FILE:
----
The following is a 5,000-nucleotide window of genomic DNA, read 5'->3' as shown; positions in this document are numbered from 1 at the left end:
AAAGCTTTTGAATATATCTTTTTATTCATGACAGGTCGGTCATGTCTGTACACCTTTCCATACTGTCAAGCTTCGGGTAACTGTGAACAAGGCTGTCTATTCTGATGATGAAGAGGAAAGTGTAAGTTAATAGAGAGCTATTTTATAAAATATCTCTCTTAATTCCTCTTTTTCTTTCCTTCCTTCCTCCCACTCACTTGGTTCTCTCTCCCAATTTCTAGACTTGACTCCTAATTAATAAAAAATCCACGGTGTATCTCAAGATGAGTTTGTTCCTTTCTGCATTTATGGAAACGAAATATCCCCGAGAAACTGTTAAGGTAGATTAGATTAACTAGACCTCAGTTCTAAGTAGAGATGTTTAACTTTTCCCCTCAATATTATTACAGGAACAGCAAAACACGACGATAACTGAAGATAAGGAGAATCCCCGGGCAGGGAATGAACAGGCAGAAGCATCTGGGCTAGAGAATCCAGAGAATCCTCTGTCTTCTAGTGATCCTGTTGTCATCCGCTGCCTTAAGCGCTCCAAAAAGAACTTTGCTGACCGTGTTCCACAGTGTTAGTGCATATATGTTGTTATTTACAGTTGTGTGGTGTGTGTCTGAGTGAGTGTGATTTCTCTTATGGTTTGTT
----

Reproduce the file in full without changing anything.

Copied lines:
The following is a 5,000-nucleotide window of genomic DNA, read 5'->3' as shown; positions in this document are numbered from 1 at the left end:
AAAGCTTTTGAATATATCTTTTTATTCATGACAGGTCGGTCATGTCTGTACACCTTTCCATACTGTCAAGCTTCGGGTAACTGTGAACAAGGCTGTCTATTCTGATGATGAAGAGGAAAGTGTAAGTTAATAGAGAGCTATTTTATAAAATATCTCTCTTAATTCCTCTTTTTCTTTCCTTCCTTCCTCCCACTCACTTGGTTCTCTCTCCCAATTTCTAGACTTGACTCCTAATTAATAAAAAATCCACGGTGTATCTCAAGATGAGTTTGTTCCTTTCTGCATTTATGGAAACGAAATATCCCCGAGAAACTGTTAAGGTAGATTAGATTAACTAGACCTCAGTTCTAAGTAGAGATGTTTAACTTTTCCCCTCAATATTATTACAGGAACAGCAAAACACGACGATAACTGAAGATAAGGAGAATCCCCGGGCAGGGAATGAACAGGCAGAAGCATCTGGGCTAGAGAATCCAGAGAATCCTCTGTCTTCTAGTGATCCTGTTGTCATCCGCTGCCTTAAGCGCTCCAAAAAGAACTTTGCTGACCGTGTTCCACAGTGTTAGTGCATATATGTTGTTATTTACAGTTGTGTGGTGTGTGTCTGAGTGAGTGTGATTTCTCTTATGGTTTGTT